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Assuming magically animated skeletons capable of projecting the same muscle force as an average human (note: not someone who has trained a bunch or such, average) that are tireless and unceasing, what are the respective benefits and drawbacks of oars versus paddlewheel arrangements for the propulsion of oceangoing warships.

The warships are assumed to be similar in construction and style to medieval Venetian galleys but other kinds of ships (sticking to medieval and maybe renaissance construction abilities) are acceptable.

Weaponry for the ships can be assumed to be those of Middle Ages: rams, arrows, catapults, maybe greek fire or ballista.

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    $\begingroup$ You can easily have a hundred rowers on a galley, and it was done from the Antiquity to the Renaissance -- you have one sweep for each rower or team of two or three rowers. It is very much more difficult to have one hundred people combine their muscular power to turn a paddlewheel. Just try to imagine the complicated mechanical linkages to make it work. $\endgroup$ – AlexP Jul 6 at 15:22
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    $\begingroup$ @AlexP that's not so bad - just imagine a hamster wheel for 100 hamsters. $\endgroup$ – Alexander Jul 6 at 17:51
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    $\begingroup$ As someone who has done a workout or two, rowing allows the use of many more muscles than paddling, especially if combined with sliding seats. You could push with your legs, curl your back and pull with your arms in one motion. Whereas paddling uses only one of those muscle groups. If your rowers don't get tired, they will output a lot more raw energy when rowing. $\endgroup$ – Plutian Jul 6 at 18:09
  • $\begingroup$ Everybody's stuck thinking of pedal-powered paddleboats. In reality, you'd end up with a crankshaft closer in size to the sweep of the oar, like was used to power some US Civil War submarines. Which means you'd end up using the same muscles as for rowing. $\endgroup$ – Clockwork-Muse Jul 6 at 23:27
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Besides allowing for much greater maneuverability in combat situations and navigating complex water ways, oars are surprisingly efficient! This study by Cornell puts the efficiency of oars at 84-85%

The real reason for a paddle wheel is to convert rotational energy into motion so you can use your steam engine to turn a paddle wheel and push the boat upstream. With rowers, there is no need for this so having the fine control of paddles makes a lot more sense.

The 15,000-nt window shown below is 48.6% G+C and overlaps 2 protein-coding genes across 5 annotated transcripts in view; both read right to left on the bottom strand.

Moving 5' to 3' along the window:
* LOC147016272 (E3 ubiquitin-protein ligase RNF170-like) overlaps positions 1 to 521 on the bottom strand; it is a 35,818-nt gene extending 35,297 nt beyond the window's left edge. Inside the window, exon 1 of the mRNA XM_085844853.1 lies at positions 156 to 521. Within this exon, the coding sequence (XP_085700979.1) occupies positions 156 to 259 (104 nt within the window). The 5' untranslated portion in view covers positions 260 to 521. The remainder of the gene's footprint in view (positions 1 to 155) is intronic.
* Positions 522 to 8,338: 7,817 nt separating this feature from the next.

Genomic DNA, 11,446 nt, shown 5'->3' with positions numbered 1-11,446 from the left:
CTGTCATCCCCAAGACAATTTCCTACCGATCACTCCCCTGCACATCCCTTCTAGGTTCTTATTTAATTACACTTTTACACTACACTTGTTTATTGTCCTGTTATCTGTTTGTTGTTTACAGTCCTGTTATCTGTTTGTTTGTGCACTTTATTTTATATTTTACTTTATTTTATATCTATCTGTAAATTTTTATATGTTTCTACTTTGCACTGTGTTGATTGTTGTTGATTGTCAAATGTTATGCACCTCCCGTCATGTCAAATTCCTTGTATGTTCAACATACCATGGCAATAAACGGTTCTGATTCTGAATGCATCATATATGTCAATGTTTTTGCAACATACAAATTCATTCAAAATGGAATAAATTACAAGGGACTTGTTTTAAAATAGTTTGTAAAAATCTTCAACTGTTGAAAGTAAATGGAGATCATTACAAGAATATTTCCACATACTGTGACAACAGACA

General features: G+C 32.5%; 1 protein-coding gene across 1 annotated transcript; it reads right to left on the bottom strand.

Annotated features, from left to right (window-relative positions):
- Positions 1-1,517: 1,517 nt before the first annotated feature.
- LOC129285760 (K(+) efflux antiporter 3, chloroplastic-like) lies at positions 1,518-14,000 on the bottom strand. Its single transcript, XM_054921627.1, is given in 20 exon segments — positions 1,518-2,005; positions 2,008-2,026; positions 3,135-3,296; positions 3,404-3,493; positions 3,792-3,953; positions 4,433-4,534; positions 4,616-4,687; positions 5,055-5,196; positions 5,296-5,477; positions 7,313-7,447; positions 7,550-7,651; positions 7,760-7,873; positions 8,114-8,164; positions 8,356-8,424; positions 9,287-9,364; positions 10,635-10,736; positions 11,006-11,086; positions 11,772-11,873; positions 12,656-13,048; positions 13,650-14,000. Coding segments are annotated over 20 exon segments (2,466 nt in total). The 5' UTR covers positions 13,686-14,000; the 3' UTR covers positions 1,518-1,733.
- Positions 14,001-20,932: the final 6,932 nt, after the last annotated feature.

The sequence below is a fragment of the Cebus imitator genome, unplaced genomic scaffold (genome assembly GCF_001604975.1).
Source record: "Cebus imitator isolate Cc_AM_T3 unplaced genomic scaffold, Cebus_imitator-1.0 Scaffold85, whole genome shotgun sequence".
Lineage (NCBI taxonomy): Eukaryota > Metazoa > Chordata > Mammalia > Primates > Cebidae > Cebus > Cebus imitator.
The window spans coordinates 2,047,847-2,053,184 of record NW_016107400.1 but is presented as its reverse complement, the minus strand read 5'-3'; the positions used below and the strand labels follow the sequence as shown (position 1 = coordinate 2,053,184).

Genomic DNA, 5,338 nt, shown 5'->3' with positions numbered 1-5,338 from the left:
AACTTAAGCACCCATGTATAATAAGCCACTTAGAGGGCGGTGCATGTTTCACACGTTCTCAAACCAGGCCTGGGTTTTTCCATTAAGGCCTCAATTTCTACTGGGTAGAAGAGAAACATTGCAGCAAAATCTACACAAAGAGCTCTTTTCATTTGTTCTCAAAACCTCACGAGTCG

Unlike a paddle wheel, an oar doesn't have a large amount of rotational inertia so the rower can change direction in an instant. Paddles can be raised or lowered in the water to change the amount of force applied to the water per stroke. Finally having a bunch of undead skeletons pushing on what amounts to a paddle boat would look quite silly compared to an army of the undead rowing a Trireme at ramming speed.

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  • $\begingroup$ @SurpiseDog It is a fact that the Chinese used man powered paddle boats and ships since the early Middle Ages. Presumably each type of paddle driven craft that was used was considered to be superior to oar driven equivalents in one way or another. $\endgroup$ – M. A. Golding Jul 6 at 17:42
  • $\begingroup$ @M.A.Golding do you have a reference? $\endgroup$ – UVphoton Jul 6 at 18:45
  • $\begingroup$ @UVPhoton My answer has a reference. $\endgroup$ – M. A. Golding Jul 8 at 18:04
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As an alternative to either oars or paddle wheels, you could attach a diver's weight belt and a tow cable to each of your undead and then drop them overboard. Once they sink to the bottom, they could pull your galley along behind them as they walk in whatever direction you command. Since your skeletons no longer need to breath, their efforts need not be confined to the traction-less surface of the water.

...And think about how cool it would look... your galley just floats upstream with no visible means of locomotion.

...Also, during close combat, some of the skeletons can detach their weight belts and swim up to the surface to join the fight while the rest stay still, holding your galley perfectly still so that your archers have a more stable platform to aim from.

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    $\begingroup$ I don't think it's practical, but it's too fun an idea not to upvote! $\endgroup$ – DWKraus Jul 6 at 16:28
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    $\begingroup$ LOL. I hope the galley wouldn't need to go over Mariana trench. $\endgroup$ – Alexander Jul 6 at 16:35